The effectiveness of cognitive-motor training on reconstructing cognitive health components in older male adults, recovered from the COVID-19

This article was originally published here

Neurol Sci. 2021 Jul 30. doi: 10.1007/s10072-021-05502-w. Online ahead of print.


OBJECTIVE: The incidence of COVID-19 disease in the elderly can accelerate normal degenerative process of cognitive functions. Interactive cognitive-motor training (CMT) is an intervention that integrates cognitive and motor tasks to promote individuals’ physical and psychological health. The present study aimed to examine the effect of CMT on reconstructing cognitive health components in older men, who have recently recovered from COVID-19.

MATERIALS AND METHODS: This study is a quasi-experimental repeated measure (without control group). Participants were 42 elderly men (65-80 years) who recovered from the COVID-19 disease that individually participated in a 4-week CMT program twice a week. The cognitive health components of the participants were assessed by the General Health Questionnaire (GHQ-2) and the Mini-Mental State Examination (MMSE) at 3 stages before the beginning of the intervention (baseline assessment); 2 weeks after the intervention (short-term follow-up); and 3 months after the intervention (long-term follow-up).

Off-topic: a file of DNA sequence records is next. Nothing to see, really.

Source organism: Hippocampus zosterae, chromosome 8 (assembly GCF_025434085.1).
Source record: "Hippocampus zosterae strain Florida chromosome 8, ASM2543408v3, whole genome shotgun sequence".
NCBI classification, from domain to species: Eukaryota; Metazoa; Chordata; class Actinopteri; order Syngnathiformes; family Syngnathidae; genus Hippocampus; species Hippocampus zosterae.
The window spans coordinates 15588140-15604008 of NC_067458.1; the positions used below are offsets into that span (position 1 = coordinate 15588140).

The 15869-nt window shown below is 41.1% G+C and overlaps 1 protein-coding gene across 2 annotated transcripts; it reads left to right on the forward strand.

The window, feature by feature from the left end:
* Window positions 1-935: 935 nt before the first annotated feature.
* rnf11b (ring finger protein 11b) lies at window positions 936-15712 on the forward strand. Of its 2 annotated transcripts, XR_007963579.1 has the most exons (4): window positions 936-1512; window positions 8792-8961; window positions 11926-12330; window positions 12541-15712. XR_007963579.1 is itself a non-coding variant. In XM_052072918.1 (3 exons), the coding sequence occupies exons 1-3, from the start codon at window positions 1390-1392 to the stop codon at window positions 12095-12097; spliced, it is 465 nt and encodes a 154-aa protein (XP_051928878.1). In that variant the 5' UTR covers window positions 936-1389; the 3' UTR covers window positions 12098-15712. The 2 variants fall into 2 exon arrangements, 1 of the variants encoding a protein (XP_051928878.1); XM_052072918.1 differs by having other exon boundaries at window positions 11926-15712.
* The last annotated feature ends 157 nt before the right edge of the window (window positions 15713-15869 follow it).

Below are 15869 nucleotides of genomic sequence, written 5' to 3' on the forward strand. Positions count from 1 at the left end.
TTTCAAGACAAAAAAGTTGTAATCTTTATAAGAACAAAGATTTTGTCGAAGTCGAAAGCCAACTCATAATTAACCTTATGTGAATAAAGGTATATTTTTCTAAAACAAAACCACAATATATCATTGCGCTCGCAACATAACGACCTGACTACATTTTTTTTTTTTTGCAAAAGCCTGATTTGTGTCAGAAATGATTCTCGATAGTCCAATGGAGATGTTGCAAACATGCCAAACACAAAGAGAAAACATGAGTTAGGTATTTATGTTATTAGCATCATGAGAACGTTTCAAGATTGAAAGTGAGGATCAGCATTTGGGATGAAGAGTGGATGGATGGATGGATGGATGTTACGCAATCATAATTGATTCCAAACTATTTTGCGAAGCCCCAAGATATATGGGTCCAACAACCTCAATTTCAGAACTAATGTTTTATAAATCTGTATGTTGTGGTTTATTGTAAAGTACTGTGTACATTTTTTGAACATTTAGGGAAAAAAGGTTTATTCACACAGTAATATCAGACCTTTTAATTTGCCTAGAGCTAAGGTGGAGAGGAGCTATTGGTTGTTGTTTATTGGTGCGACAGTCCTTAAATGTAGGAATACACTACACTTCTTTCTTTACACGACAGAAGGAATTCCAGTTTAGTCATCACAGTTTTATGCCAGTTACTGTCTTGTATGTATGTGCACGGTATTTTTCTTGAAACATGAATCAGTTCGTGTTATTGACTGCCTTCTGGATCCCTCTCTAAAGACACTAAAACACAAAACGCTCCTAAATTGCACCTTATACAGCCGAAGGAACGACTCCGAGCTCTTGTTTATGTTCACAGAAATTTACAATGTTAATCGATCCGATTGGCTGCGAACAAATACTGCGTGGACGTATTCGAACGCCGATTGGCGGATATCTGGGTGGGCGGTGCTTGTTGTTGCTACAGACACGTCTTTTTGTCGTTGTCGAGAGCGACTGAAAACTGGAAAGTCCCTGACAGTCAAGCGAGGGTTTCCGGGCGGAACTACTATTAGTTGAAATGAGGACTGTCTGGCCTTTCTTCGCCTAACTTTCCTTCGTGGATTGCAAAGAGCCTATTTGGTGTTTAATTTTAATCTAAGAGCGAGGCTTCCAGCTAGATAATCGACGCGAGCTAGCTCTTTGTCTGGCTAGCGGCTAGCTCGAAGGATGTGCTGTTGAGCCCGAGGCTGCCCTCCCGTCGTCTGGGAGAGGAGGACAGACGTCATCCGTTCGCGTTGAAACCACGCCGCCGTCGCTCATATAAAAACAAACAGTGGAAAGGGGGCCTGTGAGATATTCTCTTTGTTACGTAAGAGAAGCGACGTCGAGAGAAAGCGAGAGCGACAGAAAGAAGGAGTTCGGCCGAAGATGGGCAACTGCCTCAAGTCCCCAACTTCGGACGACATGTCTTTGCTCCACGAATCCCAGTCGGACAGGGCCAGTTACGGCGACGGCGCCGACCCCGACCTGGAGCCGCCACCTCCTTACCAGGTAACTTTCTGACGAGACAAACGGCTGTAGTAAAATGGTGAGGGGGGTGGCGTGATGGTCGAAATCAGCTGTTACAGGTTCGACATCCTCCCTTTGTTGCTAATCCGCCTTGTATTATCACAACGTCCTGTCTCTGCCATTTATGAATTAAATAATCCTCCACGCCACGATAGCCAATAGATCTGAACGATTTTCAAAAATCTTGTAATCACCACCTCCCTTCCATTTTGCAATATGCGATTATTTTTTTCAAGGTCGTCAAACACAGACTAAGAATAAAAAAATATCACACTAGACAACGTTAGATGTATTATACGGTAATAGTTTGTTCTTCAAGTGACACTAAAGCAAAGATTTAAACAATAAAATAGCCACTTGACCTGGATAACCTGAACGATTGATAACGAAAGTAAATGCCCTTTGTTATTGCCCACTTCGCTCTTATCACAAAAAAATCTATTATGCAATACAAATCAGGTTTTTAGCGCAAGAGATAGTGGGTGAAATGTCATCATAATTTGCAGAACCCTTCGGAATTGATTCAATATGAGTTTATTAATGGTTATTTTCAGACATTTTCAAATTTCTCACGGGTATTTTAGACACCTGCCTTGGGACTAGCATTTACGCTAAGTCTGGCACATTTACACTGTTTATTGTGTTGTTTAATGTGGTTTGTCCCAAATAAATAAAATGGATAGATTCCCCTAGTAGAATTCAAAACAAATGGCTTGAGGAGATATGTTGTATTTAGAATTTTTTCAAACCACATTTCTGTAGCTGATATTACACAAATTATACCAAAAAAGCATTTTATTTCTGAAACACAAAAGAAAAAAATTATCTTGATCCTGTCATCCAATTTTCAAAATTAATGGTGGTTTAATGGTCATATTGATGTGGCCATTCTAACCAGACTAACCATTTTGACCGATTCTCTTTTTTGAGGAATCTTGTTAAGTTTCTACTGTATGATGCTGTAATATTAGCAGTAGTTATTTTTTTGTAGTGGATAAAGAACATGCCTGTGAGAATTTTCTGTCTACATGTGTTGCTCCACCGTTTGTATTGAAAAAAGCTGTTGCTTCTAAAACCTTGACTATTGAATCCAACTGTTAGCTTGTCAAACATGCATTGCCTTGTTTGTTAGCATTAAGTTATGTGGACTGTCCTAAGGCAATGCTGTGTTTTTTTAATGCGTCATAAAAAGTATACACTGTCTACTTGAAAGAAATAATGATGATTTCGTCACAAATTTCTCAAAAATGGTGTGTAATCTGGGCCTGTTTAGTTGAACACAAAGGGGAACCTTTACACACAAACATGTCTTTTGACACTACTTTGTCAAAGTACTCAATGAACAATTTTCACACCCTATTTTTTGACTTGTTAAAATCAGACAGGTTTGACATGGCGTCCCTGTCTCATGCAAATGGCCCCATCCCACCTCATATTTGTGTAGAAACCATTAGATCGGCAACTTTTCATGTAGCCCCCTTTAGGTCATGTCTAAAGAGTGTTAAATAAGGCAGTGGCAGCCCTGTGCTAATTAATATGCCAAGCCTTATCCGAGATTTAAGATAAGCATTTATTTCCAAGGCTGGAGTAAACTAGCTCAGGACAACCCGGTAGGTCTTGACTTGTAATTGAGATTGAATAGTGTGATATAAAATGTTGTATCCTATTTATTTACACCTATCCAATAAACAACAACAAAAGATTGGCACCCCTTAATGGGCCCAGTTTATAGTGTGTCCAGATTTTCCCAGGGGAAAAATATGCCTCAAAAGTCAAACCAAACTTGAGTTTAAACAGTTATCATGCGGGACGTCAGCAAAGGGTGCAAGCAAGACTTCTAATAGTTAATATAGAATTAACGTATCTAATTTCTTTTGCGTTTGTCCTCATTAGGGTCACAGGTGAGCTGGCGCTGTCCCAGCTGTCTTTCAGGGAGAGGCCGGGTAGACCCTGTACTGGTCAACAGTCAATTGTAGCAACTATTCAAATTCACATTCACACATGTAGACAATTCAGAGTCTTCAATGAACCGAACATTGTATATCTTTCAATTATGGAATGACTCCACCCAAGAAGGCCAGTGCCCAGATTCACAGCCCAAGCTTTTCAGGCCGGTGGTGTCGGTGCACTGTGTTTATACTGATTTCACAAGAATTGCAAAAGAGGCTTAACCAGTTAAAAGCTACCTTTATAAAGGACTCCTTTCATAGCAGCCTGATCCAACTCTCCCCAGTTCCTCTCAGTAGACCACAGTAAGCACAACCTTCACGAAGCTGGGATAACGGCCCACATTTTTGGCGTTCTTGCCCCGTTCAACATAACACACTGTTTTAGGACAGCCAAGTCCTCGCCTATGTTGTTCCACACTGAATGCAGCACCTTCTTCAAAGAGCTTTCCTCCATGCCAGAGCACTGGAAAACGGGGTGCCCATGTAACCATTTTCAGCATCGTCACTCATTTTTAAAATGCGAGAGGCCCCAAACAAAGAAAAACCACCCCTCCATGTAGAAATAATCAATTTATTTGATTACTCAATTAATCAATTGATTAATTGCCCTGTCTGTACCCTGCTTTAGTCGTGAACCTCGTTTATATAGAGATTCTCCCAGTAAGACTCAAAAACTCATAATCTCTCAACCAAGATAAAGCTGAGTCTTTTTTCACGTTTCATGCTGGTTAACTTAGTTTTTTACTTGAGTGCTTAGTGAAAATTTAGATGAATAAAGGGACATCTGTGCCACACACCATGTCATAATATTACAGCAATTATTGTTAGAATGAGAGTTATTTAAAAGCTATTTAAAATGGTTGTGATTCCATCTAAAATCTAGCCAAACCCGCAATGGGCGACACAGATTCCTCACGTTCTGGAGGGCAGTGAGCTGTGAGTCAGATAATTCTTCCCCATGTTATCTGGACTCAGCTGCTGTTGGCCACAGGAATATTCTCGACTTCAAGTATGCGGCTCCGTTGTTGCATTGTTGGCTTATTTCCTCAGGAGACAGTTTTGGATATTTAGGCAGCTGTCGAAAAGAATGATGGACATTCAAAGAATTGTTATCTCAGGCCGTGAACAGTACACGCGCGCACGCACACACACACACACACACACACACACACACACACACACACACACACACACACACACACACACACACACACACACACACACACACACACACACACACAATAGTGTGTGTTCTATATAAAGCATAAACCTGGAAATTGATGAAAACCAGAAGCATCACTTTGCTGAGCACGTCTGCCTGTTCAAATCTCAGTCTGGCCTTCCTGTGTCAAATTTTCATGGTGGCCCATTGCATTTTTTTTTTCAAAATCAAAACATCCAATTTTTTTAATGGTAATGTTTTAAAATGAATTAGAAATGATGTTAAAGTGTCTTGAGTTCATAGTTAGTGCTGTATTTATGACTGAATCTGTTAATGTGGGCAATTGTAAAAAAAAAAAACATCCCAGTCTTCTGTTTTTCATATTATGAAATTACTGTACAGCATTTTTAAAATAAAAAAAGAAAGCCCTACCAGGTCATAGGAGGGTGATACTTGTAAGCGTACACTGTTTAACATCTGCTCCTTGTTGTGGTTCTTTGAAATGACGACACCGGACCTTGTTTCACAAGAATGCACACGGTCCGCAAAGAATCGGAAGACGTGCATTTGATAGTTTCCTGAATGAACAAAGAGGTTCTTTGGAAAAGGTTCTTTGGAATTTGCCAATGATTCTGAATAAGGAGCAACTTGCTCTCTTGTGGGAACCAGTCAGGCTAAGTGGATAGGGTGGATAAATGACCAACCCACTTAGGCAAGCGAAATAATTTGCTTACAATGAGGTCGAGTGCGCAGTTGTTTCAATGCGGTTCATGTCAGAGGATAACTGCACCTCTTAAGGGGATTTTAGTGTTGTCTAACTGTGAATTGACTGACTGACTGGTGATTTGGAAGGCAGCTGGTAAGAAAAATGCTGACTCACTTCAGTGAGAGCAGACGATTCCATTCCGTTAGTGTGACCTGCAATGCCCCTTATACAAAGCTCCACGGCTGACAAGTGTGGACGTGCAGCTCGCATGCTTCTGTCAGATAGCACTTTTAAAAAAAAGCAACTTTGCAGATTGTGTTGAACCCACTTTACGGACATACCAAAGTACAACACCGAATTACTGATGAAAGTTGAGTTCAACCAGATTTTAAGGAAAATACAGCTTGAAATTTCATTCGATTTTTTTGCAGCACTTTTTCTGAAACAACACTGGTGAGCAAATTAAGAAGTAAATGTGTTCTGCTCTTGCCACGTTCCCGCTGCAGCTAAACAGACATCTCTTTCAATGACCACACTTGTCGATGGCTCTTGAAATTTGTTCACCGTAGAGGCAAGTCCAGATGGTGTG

RESULTS: The results showed that the scores of depression, anxiety, physical symptoms, and social performance components and the overall GHQ score improved significantly in short-term follow-up (P < 0.05) and also in long-term follow-up compared to baseline assessment (P < 0.05). It was also found that attention and calculation, recall, lingual skill, and action performance components and the overall score of MMSE were also improved at three stages of assessments. Other components did not differ among stages.

CONCLUSIONS: This study adds to the research on the effectiveness of using CMT for reconstructing cognitive health components in older adults, recovered from the COVID-19, and supports CMT as a viable intervention practice.

PMID:34328579 | DOI:10.1007/s10072-021-05502-w